If these walls could talk: 508 Lake Shore Drive
-- CULVER HISTORY CORNER --
In the midst of a busy summer, it's been a while since there's been space for a new installment in our ongoing series of 'virtual' walks through significant buildings in the Culver area. Having completed our visit to the downtown area, we're strolling to the western edge of the "uptown" (or is that "mid-town," given that some consider north Lake Shore Drive near S.R. 17 "uptown"?) Culver -- that is, the business district near the town beach which has been a hotbed of activity since the railroad came through in 1883-84.
This week we're at 508 (formerly 504) Lake Shore Drive, a fitting bit of timing since the building is home to today's Culver fire department, at the northwest corner of Lake Shore and State Street, and the department is this year celebrating its 110th anniversary.
On her Maxinkuckee history website, Judi Burns speculates the site may have once been listed at 514 or 610 Lake Shore Drive, in which case as early as 1878, it was listed as The Van Schoiack, presumably a hotel/rooming house. Prior to 1897, it was the D. A. Bradley hotel, which also included a restaurant and grocery (owner Dan Bradley, a prominent businessman here at the time, had purchased the building about 1889 from Celia Van Schoiack).
In March, 1897, D. R. Avery of South Bend purchased the large building from Bradley, having left one of "the leading dry goods houses of South Bend," according to The Culver City Herald of the day.
There are interesting stories too involved to tell here concerning the various business activities of Mr. Avery, but on a personal note, I'll relate that, in 2006 I received a call from Clara Hanson explaining an elderly gentleman was in her restaurant with some old photos and other historical items. He turned out to be the grandson of D.R. Avery, and he had recollections of Culver in its much younger days, and had heard even more from his grandfather. He donated to the Antiquarian and Historical Society of Culver several one-of-a-kind photos of Avery-owned businesses and a copy of the Maxinkuckee Chatterer newspaper of 1901 (the only copy known to exist).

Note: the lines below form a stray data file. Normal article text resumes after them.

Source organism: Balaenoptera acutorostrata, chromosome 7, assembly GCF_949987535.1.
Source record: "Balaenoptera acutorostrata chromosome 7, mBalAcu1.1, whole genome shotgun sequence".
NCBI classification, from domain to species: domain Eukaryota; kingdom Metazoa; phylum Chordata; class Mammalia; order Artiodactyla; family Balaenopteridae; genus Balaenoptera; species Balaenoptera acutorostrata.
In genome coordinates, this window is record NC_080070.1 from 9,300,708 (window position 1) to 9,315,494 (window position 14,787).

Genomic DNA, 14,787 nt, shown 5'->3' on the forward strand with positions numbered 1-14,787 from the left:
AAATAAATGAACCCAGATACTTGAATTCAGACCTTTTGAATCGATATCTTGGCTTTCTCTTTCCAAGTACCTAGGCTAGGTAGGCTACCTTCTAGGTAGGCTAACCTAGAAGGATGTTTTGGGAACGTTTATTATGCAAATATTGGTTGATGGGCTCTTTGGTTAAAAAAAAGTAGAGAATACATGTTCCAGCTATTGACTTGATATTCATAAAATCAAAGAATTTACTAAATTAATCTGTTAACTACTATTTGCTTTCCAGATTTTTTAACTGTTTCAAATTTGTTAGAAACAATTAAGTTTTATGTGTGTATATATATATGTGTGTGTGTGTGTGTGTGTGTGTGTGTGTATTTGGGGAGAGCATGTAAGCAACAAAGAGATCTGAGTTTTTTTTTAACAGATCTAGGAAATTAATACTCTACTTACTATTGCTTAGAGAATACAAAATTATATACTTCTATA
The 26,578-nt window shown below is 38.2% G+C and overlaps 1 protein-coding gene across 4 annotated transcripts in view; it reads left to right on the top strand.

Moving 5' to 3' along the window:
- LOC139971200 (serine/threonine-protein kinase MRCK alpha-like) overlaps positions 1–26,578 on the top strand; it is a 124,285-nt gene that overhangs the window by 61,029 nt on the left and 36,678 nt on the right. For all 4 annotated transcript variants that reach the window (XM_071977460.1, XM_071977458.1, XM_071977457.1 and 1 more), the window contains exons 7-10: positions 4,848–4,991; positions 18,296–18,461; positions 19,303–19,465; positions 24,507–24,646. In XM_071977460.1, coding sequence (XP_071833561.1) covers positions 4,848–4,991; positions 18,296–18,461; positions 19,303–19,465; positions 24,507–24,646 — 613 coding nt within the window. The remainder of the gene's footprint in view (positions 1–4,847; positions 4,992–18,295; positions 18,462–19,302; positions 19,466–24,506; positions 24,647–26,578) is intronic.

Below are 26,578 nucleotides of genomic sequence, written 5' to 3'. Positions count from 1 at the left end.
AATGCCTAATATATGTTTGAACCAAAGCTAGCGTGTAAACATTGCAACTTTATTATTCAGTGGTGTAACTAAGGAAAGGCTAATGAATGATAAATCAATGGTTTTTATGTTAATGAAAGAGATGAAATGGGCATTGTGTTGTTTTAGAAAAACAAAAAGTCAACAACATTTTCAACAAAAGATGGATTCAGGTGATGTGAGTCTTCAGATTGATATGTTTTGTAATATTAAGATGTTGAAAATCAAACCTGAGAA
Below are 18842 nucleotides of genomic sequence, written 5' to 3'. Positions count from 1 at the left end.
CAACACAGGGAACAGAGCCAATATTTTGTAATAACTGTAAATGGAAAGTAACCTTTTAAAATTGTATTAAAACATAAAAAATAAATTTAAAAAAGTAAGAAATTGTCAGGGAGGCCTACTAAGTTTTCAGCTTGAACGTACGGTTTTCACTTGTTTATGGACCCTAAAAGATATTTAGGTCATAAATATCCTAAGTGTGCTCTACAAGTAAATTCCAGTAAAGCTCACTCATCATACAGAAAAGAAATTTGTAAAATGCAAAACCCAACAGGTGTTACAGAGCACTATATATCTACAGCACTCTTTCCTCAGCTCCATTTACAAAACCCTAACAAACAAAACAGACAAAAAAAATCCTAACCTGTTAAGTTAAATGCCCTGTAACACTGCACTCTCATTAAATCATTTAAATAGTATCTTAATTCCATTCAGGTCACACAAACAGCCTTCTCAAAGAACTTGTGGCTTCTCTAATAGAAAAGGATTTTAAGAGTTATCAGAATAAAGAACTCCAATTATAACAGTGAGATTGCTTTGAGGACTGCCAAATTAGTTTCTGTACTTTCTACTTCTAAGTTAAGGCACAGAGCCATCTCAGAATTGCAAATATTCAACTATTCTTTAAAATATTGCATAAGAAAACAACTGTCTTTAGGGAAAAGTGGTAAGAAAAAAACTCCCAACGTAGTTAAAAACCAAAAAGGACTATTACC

His grandfather had operated the Avery Park Cafe at the site of today's fire station around 1900.
An April, 1900 report in several area newspapers noted a whole row of businesses, including the lavish Colonnade Hotel, Emmon's Saloon, Avery's Restaurant, Wolford's Saloon, and Keller's Barber Shop "are now in ruins," in a fire believed to have been started by the work of an anti-saloon arsonist. However, the report was mistaken at least as far as Avery's was concerned; it continued to operate, and was under the proprietorship of a Major Anderson as of 1901, when he opted to leave Culver. By 1903, Robert Kreuzberger Jr. had apparently taken on the hotel and restaurant in addition to the brick saloon he operated across the street to the south, in the historic building at the south end of State Street today owned by Jim and Dianne Green.
The Sanborn fire map of 1924 lists the site as the home of the Chasnelle Hotel, which was said to have been known as the Paramount Hotel as well.
By March, 1933, the Citizen reported "one of the landmarks of the town," the Paramount Hotel, was being torn down to make space for a $3,000 "super service station" to be built by Homer Kemple.
In 1946, the present brick building was constructed, and shortly thereafter occupied by Charles Van Meter's International Harvester farm implement store (he also operated a branch of the store in Rochester). In 1952, Omar Hook, said the Citizen, purchased the store and took it over in January of 1953. By the time Van Meter died in July, 1961, the business was known as the Nelson Equipment Company.
In November, 1966, the Culver Citizen reported the town of Culver had purchased the building and moved the town hall and fire and police stations into it, a vast improvement over the longtime town hall in what is today the parking lot of Grace United Church of Christ, between Lake, Plymouth, and Cass Streets. The town hall and police would depart the space in the bicentennial year of 1976, taking occupancy at the former Citizen Press Inc. building at Plymouth and Washington Streets, where the town hall, police, and EMS continue to operate today.
The fire department, of course, stayed behind, making good use of the space in the building for its trucks, and the old office space for its regular business meetings.
In 2003, the department, having purchased the former Kemple home just north of the building, razed the house there and expanded the fire station by way of the present pole barn type construction (they also purchased the lot across the street to the east, but that's a story for another column).
“Culver History Corner” is a semiregular feature sponsored by the
Antiquarian and Historical Society of Culver. whose quarterly newsletter is also sponsored in The Culver Citizen.